The Goulandris Museum of Contemporary Art in Athens

One of the most celebrated and momentous cultural events in Athens in the last few years was the 2019 opening of the Basil and Elise Goulandris Foundation Museum of Contemporary Art in Athens. This magnificent museum is a must-see on a cultural city break in Athens, a highlight for art lovers.

Who are Basil and Elise Goulandris?

The Goulandris couple – Basil Goulandris was from the shipping family of the same name – were some of Greece’s best-known benefactors and patrons of the Arts in Greece. Did you know that the very first Museum of Contemporary Art in Greece was not in Athens?

Actually, it opened on the Cycladic Island of Andros, where Basil Goulandris was born, in 1914. The descendent of a shipping family, he was settled in New York overseeing the family business. There, he further cultivated his connection with Fine Art.

Elise Goulandris was born to the middle class Kouradontis family in Athens, in 1917. Her intelligence and her passion for art led her to further studies in the United States, showing an inspired level of ambition and a sense of adventure that was unusual for the era of her social class. 

A shared passion for art brought them together. Their cultural activities continued when they moved to Paris in the 1950s.

The Goulandris Collection

The Goulandris couple amassed a stellar collection of Greek and European paintings and some sculptures which is particularly strong in pieces of artists working in France. American works, particularly of abstract expressionists and pop art, are also part of the magnificent collection.

While the focus of the collection is primarily works of the 19th and 20th centuries, it also comprises significant works from other eras.

A wonderful feature of the Gouladris collection reflects their strong support of the arts and nurturing the talent of Greek artists through their generous patronage.

A World-Famous Collection of Enormous Value

With their superb taste, close connections in the art world, and enormous resources, the Goulandris amassed a significant private collection, rich in masterpieces. Its worth is estimated at 2 to 3 billion dollars.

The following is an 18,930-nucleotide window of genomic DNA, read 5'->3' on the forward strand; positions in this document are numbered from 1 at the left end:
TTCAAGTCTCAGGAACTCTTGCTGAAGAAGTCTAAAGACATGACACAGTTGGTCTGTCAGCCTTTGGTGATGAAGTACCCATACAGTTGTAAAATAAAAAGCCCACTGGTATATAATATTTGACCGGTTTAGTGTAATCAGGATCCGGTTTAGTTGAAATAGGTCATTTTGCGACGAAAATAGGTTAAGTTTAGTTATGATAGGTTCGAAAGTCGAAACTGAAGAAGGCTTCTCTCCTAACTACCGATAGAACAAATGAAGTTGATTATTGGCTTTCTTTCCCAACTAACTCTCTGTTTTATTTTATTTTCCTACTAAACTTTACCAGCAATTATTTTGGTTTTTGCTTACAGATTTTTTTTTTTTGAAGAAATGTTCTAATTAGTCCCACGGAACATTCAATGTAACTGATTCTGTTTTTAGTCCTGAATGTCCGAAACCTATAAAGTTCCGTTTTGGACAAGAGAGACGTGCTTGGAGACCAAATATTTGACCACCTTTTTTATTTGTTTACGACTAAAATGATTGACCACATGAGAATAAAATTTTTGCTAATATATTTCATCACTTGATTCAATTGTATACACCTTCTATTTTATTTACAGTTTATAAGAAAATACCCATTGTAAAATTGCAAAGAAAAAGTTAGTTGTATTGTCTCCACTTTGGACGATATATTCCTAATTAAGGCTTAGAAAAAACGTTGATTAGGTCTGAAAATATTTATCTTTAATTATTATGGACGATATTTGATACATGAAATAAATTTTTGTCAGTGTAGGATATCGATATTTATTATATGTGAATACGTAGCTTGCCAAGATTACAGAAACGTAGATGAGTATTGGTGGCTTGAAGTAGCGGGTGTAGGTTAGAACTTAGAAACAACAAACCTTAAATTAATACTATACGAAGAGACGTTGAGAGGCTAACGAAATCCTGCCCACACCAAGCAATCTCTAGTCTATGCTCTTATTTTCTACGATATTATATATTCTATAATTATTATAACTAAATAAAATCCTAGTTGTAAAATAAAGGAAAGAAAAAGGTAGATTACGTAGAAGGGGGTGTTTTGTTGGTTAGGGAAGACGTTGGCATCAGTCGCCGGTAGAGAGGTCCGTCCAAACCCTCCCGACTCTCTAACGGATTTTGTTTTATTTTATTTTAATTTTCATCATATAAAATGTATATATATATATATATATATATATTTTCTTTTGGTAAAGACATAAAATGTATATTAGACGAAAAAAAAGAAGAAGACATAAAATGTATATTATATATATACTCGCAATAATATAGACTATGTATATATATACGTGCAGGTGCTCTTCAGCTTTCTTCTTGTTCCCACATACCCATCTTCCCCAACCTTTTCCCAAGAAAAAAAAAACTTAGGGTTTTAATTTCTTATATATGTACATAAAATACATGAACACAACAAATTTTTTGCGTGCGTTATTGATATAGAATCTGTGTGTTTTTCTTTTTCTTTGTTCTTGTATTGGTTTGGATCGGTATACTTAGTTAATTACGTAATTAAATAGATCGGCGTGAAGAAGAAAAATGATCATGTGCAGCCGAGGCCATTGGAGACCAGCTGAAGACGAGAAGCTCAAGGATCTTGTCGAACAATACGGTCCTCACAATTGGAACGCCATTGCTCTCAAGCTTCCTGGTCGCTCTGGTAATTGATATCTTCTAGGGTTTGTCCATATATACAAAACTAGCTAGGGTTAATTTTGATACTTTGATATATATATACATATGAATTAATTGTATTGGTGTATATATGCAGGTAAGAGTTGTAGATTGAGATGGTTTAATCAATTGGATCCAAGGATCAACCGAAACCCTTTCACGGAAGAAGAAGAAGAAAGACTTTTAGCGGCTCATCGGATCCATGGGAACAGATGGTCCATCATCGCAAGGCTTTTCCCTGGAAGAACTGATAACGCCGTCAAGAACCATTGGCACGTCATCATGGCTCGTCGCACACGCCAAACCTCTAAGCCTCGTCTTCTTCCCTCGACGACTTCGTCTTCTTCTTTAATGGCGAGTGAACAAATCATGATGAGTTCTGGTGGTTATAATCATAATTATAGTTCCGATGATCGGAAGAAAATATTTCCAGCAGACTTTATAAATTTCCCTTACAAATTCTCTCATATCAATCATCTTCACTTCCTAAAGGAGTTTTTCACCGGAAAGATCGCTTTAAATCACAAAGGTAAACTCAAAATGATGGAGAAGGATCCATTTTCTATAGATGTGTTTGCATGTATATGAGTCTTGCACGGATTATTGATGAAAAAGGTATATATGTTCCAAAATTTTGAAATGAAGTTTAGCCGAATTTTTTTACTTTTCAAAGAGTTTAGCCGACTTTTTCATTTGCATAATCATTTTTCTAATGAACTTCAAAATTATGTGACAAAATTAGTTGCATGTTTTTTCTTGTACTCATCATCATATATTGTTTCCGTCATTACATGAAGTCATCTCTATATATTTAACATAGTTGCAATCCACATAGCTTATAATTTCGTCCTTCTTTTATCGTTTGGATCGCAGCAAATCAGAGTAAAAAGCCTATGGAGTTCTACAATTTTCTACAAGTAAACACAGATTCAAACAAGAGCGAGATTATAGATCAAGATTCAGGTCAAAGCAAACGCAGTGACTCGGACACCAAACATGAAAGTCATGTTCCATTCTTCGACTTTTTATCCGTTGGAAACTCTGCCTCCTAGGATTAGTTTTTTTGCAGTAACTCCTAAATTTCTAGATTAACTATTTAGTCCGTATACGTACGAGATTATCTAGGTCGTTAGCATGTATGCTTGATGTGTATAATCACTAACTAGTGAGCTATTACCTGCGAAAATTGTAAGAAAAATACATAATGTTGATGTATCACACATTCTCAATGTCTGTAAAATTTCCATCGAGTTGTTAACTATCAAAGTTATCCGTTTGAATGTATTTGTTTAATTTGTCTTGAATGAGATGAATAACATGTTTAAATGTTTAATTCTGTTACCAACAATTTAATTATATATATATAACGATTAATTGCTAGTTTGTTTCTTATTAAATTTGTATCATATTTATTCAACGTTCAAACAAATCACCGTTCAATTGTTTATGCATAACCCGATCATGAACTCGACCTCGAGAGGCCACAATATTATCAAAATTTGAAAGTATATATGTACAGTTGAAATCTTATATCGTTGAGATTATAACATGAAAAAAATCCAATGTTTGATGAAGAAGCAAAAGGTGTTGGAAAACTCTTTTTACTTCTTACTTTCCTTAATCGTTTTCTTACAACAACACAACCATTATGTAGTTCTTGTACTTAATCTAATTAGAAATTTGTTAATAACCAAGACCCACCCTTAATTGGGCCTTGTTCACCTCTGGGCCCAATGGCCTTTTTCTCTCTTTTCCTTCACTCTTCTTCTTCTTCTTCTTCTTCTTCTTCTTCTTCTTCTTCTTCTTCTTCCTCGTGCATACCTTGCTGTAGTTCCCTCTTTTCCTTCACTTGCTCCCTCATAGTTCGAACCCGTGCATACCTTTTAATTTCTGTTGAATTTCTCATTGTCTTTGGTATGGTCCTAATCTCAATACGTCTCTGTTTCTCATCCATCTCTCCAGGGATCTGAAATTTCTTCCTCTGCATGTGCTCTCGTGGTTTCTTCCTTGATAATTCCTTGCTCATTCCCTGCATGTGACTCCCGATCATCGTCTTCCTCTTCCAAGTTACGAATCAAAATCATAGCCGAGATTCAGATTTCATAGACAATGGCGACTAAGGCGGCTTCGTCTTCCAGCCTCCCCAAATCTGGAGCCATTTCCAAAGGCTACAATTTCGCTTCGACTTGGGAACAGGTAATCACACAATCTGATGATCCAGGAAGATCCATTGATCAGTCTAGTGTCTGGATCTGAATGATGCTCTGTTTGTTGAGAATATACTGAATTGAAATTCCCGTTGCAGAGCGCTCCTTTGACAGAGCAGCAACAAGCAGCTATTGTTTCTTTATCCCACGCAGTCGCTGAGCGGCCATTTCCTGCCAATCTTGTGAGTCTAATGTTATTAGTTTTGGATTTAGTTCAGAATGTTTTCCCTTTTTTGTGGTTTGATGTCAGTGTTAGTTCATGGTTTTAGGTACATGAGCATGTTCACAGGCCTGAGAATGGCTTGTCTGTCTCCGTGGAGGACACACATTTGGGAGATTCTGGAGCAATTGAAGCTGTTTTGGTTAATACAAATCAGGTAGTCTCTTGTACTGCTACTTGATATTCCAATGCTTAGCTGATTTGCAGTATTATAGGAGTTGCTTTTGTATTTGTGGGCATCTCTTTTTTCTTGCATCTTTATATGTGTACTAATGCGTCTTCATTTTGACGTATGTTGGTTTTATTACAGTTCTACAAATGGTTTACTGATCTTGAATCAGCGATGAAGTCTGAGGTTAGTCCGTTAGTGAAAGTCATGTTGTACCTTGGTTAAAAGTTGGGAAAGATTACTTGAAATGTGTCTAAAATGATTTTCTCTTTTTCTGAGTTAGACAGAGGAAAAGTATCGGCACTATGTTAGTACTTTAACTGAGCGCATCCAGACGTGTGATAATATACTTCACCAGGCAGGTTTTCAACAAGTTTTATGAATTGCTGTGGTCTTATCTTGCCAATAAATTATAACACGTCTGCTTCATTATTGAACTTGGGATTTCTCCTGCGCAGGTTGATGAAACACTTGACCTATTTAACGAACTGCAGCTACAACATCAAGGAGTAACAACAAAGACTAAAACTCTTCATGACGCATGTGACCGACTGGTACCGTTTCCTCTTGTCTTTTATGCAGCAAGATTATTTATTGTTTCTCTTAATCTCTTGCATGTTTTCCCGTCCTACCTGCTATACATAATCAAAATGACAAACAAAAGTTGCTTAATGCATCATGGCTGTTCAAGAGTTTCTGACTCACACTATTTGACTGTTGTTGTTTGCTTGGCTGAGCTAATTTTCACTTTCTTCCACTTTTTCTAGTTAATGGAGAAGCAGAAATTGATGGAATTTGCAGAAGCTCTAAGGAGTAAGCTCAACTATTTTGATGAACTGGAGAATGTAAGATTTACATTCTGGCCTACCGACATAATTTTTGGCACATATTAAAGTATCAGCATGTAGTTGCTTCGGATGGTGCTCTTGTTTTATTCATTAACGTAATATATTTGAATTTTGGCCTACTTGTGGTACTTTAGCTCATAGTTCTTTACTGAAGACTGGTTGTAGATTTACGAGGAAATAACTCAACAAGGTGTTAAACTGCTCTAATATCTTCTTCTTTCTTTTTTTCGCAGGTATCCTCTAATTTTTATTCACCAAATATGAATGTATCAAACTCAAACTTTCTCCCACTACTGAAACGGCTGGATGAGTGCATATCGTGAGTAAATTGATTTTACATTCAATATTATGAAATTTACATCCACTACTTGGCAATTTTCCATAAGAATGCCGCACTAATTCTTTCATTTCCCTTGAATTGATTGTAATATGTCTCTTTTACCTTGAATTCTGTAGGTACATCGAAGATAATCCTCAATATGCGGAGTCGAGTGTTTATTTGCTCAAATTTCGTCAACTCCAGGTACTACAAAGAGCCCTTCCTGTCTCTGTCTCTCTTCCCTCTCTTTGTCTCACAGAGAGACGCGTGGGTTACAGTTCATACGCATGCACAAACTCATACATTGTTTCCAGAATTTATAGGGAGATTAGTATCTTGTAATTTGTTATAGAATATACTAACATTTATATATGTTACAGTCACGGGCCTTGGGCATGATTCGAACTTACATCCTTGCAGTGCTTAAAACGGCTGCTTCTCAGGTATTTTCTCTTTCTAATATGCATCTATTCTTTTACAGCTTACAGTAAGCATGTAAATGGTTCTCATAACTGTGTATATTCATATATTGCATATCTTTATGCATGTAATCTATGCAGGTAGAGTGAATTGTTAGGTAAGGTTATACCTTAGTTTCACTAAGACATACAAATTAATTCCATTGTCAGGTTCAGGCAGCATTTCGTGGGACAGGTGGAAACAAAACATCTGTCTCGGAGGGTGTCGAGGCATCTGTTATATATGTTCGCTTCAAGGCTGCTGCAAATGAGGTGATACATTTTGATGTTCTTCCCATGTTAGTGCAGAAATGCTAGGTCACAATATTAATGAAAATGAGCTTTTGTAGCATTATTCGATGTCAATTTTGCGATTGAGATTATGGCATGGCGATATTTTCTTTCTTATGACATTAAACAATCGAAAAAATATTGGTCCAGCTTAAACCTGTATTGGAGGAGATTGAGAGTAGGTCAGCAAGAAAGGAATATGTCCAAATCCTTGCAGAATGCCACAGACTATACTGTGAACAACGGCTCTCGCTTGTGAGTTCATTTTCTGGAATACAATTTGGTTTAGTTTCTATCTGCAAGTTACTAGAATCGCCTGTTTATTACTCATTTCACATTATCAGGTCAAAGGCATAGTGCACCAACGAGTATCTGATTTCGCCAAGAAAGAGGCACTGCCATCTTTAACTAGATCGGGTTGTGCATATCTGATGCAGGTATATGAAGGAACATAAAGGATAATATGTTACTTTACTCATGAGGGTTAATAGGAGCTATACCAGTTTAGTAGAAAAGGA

What to See at the Goulandris Museum

While the value of the collection may draw attention, it is the exceptional quality of works that makes a visit to the Goulandris Museum so soul-satisfying.

Here, the visitor encounters works from nearly all of the major artists of the 19th and first half of the 20th centuries, with particular strength in Impressionism and the avant-garde, including works of Vincent van Gogh, Henri de Toulouse-Lautrec, Paul Gauguin, Clause Monet, Paul Cézanne, Auguste Rodin, Edgar Degas, Marc Chagall, Pierre Bonnard, Pablo Picasso, Georges Braque, Joan Miró, Vasily Kandinski, Alberto Giacometti, and others.

It is not just the fullness of the selection but the individual examples, each of which is not only exceptionally good but also immediately recognizable,  characteristic of the artists’ styles. 

Additionally, the later 20th century is also spectacularly represented by artists such as Roy Lichtenstein, Chryssa (Chryssa Varadera, who uses a mononym), Francis Bacon, Jackson Pollock, Anselm Keifer, and others. 

An outlier in the collection is also a very special El Greco (Doménikos Theotokópoulos) – The Veil of St. Veronica, of the early 1580s.

The Size of the Collection on Display

With such beautiful examples and such a full overview, one could think the experience overwhelming, But it is not; the Goulandris collection displayed a judicious number of superbly chosen works, so that each may be appreciated in fullness and at leisure.

Stunning Modern Greek Works at the Goulandris Museum

The Goulandris Museum is an excellent place to see groundbreaking works by significant 20th-century Greek artists, many of whom have international recognition. A marvelous Takis showcases the artist’s pioneering forays into physics in the service of art.

A quintessential Tsarouchis – a sailor at a metal table with a book and a Greek coffee in front of him – captures the magic of Greek light, while an early George Rorris displays a mastery of the human figure. 

Many other excellent examples of modern Greek artists’ works include those by Nikos Hadjikyriakos-Ghika, Giannis Moralis, Spyros Vassiliou, and Constantinos Parthenis.

The Goulandris Museum – the Exhibition Space

Basil and Elise Goulandris had originally intended to share the collection in a series of galleries in a converted mansion in Kolonaki. A more ambitious plan followed, with an architectural plan designed by IM Pei (of the glass pyramid at the Paris Louvre), but construction yielded the finding of the Leyceu of Aristotle.

The current Goulandris Museum in Pangrati is a converted mid-century listed building with a contemporary extension, yielding a total of 11 floors (some underground). Five of these are exhibition spaces.

The upper floors, awash in natural light, house the larger, more contemporary works, while the floors below offer prime viewing conditions with a sense of intimacy to best appreciate the more conventionally sized earlier pictures – the Miro, Cezanne, van Gogh, and so on. The dark walls and excellence of the lighting further the sense of drama and intimacy- it is a museum for contemplation and pleasure.  

An excellent book and gift shop is on the ground floor, and there is also a cafe offering light refreshments and, meals, as well as a library and an amphitheater for performances, screenings, lectures, and other events.

Where is the Goulandris Museum?

The Goulandris Museum is on a charming central street in Pangrati, the neighborhood tucked just to the left of the Panathinaic Stadium – Kalimaramaro – as you face it coming from the National Gardens. Pangrati itself is full of excellent options for cafes, bars, and dining out. 

Click here, for opening times and tickets.

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